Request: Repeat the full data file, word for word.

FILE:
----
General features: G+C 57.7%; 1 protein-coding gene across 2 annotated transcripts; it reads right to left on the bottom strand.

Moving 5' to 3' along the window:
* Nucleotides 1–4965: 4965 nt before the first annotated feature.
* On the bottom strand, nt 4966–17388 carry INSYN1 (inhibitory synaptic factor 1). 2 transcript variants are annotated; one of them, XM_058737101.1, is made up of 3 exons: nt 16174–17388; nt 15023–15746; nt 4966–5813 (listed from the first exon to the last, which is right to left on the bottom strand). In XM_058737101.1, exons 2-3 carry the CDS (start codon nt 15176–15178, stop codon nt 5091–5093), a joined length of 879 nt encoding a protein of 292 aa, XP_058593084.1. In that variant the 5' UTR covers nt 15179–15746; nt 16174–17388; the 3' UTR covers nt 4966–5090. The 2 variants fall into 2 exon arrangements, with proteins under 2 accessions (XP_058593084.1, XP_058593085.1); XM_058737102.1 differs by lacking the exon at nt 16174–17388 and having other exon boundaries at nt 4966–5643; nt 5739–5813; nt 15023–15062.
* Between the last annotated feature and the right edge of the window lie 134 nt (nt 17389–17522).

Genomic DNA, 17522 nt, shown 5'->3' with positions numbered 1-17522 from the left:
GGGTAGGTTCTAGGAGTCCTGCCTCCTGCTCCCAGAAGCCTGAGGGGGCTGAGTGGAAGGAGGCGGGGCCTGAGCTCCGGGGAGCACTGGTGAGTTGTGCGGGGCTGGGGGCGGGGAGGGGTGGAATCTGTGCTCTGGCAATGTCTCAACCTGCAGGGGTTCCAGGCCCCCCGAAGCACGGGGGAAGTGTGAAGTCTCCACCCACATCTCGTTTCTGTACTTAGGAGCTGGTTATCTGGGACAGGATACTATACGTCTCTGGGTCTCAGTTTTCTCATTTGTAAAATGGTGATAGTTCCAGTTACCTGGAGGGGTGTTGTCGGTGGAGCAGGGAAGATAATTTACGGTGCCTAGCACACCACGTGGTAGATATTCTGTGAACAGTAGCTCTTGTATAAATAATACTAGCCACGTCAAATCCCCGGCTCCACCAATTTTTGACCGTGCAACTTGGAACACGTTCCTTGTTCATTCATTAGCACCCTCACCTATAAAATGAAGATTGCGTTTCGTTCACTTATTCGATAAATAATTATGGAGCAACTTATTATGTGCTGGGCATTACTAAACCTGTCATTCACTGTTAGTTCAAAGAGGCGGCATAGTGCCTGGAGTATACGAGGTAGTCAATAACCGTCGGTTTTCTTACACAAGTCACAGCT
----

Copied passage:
General features: G+C 57.7%; 1 protein-coding gene across 2 annotated transcripts; it reads right to left on the bottom strand.

Moving 5' to 3' along the window:
* Nucleotides 1–4965: 4965 nt before the first annotated feature.
* On the bottom strand, nt 4966–17388 carry INSYN1 (inhibitory synaptic factor 1). 2 transcript variants are annotated; one of them, XM_058737101.1, is made up of 3 exons: nt 16174–17388; nt 15023–15746; nt 4966–5813 (listed from the first exon to the last, which is right to left on the bottom strand). In XM_058737101.1, exons 2-3 carry the CDS (start codon nt 15176–15178, stop codon nt 5091–5093), a joined length of 879 nt encoding a protein of 292 aa, XP_058593084.1. In that variant the 5' UTR covers nt 15179–15746; nt 16174–17388; the 3' UTR covers nt 4966–5090. The 2 variants fall into 2 exon arrangements, with proteins under 2 accessions (XP_058593084.1, XP_058593085.1); XM_058737102.1 differs by lacking the exon at nt 16174–17388 and having other exon boundaries at nt 4966–5643; nt 5739–5813; nt 15023–15062.
* Between the last annotated feature and the right edge of the window lie 134 nt (nt 17389–17522).

Genomic DNA, 17522 nt, shown 5'->3' with positions numbered 1-17522 from the left:
GGGTAGGTTCTAGGAGTCCTGCCTCCTGCTCCCAGAAGCCTGAGGGGGCTGAGTGGAAGGAGGCGGGGCCTGAGCTCCGGGGAGCACTGGTGAGTTGTGCGGGGCTGGGGGCGGGGAGGGGTGGAATCTGTGCTCTGGCAATGTCTCAACCTGCAGGGGTTCCAGGCCCCCCGAAGCACGGGGGAAGTGTGAAGTCTCCACCCACATCTCGTTTCTGTACTTAGGAGCTGGTTATCTGGGACAGGATACTATACGTCTCTGGGTCTCAGTTTTCTCATTTGTAAAATGGTGATAGTTCCAGTTACCTGGAGGGGTGTTGTCGGTGGAGCAGGGAAGATAATTTACGGTGCCTAGCACACCACGTGGTAGATATTCTGTGAACAGTAGCTCTTGTATAAATAATACTAGCCACGTCAAATCCCCGGCTCCACCAATTTTTGACCGTGCAACTTGGAACACGTTCCTTGTTCATTCATTAGCACCCTCACCTATAAAATGAAGATTGCGTTTCGTTCACTTATTCGATAAATAATTATGGAGCAACTTATTATGTGCTGGGCATTACTAAACCTGTCATTCACTGTTAGTTCAAAGAGGCGGCATAGTGCCTGGAGTATACGAGGTAGTCAATAACCGTCGGTTTTCTTACACAAGTCACAGCT